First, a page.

Sunday, May 19, 2013

Pentecost Sunday: Our God is Near!

Remember Grover from Sesame Street?

The sketch that always comes to my mind when I think back to those days is the explanation of far and near. He would come right up to the camera and say "near!" and then run (or whatever it is that muppets do) across the room and yell back, "far!"

We quickly get the point.

It is a concept that we learned even before Grover taught us. A toddler may not know what the words "near" or "far" mean, but you better believe they have an understanding of it!

They want mommy and daddy near. At a baptism at Mass when I was first ordained, I called up the parents and the newborn from the first row. The older brother, maybe 2 years old, did not like the fact that his parents were so far away.
In our lives we want our loved ones near. We don't like it when they are far from us. Likewise with God, we want him near.

Perhaps the greatest struggle we have in life is thinking that God is far. He is out there somewhere, beyond our reach, beyond our sight, beyond our understanding.
It is a struggle in that we attempt to then live life without God.

Today's feast of Pentecost-the gift of the Holy Spirit to the Church addresses this. God is not far, he is near. He has made his dwelling among us and continues to dwell within each of us and His Church.

That is what Paul and John are both telling us today.

Why does God dwell among us?

To love us and through that love to empower us and guide us.

We are drawn into the mystery of God, to become a friend of God, to be intimately bound to him.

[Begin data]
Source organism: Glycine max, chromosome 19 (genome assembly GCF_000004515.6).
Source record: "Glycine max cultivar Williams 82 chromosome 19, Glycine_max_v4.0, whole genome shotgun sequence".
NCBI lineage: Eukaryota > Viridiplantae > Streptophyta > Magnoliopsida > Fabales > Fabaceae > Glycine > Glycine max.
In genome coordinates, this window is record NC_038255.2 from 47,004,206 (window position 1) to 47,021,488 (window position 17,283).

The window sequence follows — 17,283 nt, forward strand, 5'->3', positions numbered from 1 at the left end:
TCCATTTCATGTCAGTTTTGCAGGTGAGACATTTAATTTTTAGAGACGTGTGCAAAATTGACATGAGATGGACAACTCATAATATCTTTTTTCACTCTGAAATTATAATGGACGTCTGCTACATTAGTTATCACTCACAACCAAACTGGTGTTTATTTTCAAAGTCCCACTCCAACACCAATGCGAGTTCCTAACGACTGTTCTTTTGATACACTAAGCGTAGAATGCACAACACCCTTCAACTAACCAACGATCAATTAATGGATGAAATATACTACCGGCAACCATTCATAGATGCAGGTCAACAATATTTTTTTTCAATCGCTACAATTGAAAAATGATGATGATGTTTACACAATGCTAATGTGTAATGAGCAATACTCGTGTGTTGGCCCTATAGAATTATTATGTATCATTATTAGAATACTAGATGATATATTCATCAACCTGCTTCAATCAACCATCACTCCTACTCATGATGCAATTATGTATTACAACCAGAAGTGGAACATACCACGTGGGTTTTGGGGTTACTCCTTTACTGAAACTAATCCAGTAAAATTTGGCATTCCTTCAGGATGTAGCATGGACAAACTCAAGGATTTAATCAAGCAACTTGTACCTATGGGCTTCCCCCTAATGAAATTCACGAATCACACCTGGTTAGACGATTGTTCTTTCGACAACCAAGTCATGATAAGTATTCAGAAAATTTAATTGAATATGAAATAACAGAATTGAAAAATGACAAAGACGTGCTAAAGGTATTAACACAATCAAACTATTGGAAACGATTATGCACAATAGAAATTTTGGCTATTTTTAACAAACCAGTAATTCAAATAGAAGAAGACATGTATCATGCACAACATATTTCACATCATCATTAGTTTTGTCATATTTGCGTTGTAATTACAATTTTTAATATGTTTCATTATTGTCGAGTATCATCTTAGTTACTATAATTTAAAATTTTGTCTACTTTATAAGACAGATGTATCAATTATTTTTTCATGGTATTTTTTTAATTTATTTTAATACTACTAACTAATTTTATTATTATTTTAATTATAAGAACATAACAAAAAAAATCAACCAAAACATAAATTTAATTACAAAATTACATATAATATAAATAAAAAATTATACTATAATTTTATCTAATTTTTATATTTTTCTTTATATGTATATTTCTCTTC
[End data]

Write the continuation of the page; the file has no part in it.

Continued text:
We don't go into the world by ourselves. We are not alone when faced with difficult problems or tasks we have to deal with.

Today's readings challenge us to open our eyes, to remind ourselves of His love and presence and to seek His help.

The Cathechism of the Catholic Church tells us that through this gift of the Holy Spirit, the mission of Christ becomes the mission of the Church, of all of us. (CCC#730)

It is the working of the Holy Spirit within us that motivates us to seek forgiveness, to restore us to friendship with God, to be true to ourselves, that we may then become instruments of this God in drawing others to Him, letting those we interact with know that God, the creator of the universe, of our world and all that is good, is indeed near us.

When we are in a seemingly permament state of stress, angry, frustrated, annoyed, etc., we are not living in union with God. In those times it is all about us, we are seeking to live life on our own and eventually even for ourselves. Peace and happinness cannot be secured by working more hours, spending more money, etc.
Peace only comes when we are able to walk with God in our daily lives, the good days and the bad days.

That only happens when we take the time to connect with Him daily, when we are nourished with the Eucharist weekly (or more), when we go to the Sacrament of Reconciliation to allow Him to remove the cluter from our hearts.

We are then tuned in to Him and are able to live our day knowing He is near.

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